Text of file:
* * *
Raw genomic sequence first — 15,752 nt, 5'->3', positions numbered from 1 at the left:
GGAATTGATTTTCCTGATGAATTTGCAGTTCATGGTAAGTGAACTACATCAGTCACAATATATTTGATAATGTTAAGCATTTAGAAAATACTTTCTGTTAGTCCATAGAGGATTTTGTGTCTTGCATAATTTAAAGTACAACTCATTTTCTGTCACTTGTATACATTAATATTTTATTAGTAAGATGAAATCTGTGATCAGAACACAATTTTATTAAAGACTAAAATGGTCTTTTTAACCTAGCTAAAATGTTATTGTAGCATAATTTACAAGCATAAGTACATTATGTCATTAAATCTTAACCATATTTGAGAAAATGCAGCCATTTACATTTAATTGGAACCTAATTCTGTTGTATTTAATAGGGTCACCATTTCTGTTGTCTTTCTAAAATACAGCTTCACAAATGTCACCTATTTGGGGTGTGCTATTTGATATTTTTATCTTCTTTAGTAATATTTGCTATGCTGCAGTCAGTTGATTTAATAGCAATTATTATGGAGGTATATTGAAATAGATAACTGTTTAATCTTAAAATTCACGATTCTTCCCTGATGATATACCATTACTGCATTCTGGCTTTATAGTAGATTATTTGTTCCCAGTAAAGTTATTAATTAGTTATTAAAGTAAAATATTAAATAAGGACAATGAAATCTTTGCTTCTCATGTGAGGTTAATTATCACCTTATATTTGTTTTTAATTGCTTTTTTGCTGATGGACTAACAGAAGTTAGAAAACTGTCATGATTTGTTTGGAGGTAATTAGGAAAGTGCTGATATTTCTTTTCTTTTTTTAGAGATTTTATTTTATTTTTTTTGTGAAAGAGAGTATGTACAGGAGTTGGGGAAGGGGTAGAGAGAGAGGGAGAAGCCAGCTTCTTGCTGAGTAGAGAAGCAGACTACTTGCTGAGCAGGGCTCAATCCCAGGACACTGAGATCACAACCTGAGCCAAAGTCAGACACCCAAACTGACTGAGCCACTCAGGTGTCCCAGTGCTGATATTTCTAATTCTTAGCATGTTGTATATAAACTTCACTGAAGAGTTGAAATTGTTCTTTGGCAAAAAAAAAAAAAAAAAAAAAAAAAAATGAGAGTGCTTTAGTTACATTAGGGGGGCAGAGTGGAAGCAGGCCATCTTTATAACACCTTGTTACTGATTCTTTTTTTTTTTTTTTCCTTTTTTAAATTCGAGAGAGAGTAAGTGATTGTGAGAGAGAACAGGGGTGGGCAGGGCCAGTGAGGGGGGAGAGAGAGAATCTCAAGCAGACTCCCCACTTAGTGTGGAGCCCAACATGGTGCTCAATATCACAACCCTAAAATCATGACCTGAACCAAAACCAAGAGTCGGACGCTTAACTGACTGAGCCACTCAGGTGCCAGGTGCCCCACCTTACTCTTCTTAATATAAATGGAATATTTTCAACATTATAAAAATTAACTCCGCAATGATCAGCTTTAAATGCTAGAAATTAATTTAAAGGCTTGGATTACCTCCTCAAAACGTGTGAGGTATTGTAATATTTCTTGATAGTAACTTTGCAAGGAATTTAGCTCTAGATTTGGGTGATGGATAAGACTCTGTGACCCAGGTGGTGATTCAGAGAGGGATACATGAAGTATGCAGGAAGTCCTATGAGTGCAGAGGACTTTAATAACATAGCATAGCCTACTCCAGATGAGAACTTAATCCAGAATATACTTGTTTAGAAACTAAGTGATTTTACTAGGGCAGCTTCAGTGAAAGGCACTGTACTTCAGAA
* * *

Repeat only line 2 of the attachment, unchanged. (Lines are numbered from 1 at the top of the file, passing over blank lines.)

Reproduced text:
GGAATTGATTTTCCTGATGAATTTGCAGTTCATGGTAAGTGAACTACATCAGTCACAATATATTTGATAATGTTAAGCATTTAGAAAATACTTTCTGTTAGTCCATAGAGGATTTTGTGTCTTGCATAATTTAAAGTACAACTCATTTTCTGTCACTTGTATACATTAATATTTTATTAGTAAGATGAAATCTGTGATCAGAACACAATTTTATTAAAGACTAAAATGGTCTTTTTAACCTAGCTAAAATGTTATTGTAGCATAATTTACAAGCATAAGTACATTATGTCATTAAATCTTAACCATATTTGAGAAAATGCAGCCATTTACATTTAATTGGAACCTAATTCTGTTGTATTTAATAGGGTCACCATTTCTGTTGTCTTTCTAAAATACAGCTTCACAAATGTCACCTATTTGGGGTGTGCTATTTGATATTTTTATCTTCTTTAGTAATATTTGCTATGCTGCAGTCAGTTGATTTAATAGCAATTATTATGGAGGTATATTGAAATAGATAACTGTTTAATCTTAAAATTCACGATTCTTCCCTGATGATATACCATTACTGCATTCTGGCTTTATAGTAGATTATTTGTTCCCAGTAAAGTTATTAATTAGTTATTAAAGTAAAATATTAAATAAGGACAATGAAATCTTTGCTTCTCATGTGAGGTTAATTATCACCTTATATTTGTTTTTAATTGCTTTTTTGCTGATGGACTAACAGAAGTTAGAAAACTGTCATGATTTGTTTGGAGGTAATTAGGAAAGTGCTGATATTTCTTTTCTTTTTTTAGAGATTTTATTTTATTTTTTTTGTGAAAGAGAGTATGTACAGGAGTTGGGGAAGGGGTAGAGAGAGAGGGAGAAGCCAGCTTCTTGCTGAGTAGAGAAGCAGACTACTTGCTGAGCAGGGCTCAATCCCAGGACACTGAGATCACAACCTGAGCCAAAGTCAGACACCCAAACTGACTGAGCCACTCAGGTGTCCCAGTGCTGATATTTCTAATTCTTAGCATGTTGTATATAAACTTCACTGAAGAGTTGAAATTGTTCTTTGGCAAAAAAAAAAAAAAAAAAAAAAAAAAATGAGAGTGCTTTAGTTACATTAGGGGGGCAGAGTGGAAGCAGGCCATCTTTATAACACCTTGTTACTGATTCTTTTTTTTTTTTTTTCCTTTTTTAAATTCGAGAGAGAGTAAGTGATTGTGAGAGAGAACAGGGGTGGGCAGGGCCAGTGAGGGGGGAGAGAGAGAATCTCAAGCAGACTCCCCACTTAGTGTGGAGCCCAACATGGTGCTCAATATCACAACCCTAAAATCATGACCTGAACCAAAACCAAGAGTCGGACGCTTAACTGACTGAGCCACTCAGGTGCCAGGTGCCCCACCTTACTCTTCTTAATATAAATGGAATATTTTCAACATTATAAAAATTAACTCCGCAATGATCAGCTTTAAATGCTAGAAATTAATTTAAAGGCTTGGATTACCTCCTCAAAACGTGTGAGGTATTGTAATATTTCTTGATAGTAACTTTGCAAGGAATTTAGCTCTAGATTTGGGTGATGGATAAGACTCTGTGACCCAGGTGGTGATTCAGAGAGGGATACATGAAGTATGCAGGAAGTCCTATGAGTGCAGAGGACTTTAATAACATAGCATAGCCTACTCCAGATGAGAACTTAATCCAGAATATACTTGTTTAGAAACTAAGTGATTTTACTAGGGCAGCTTCAGTGAAAGGCACTGTACTTCAGAA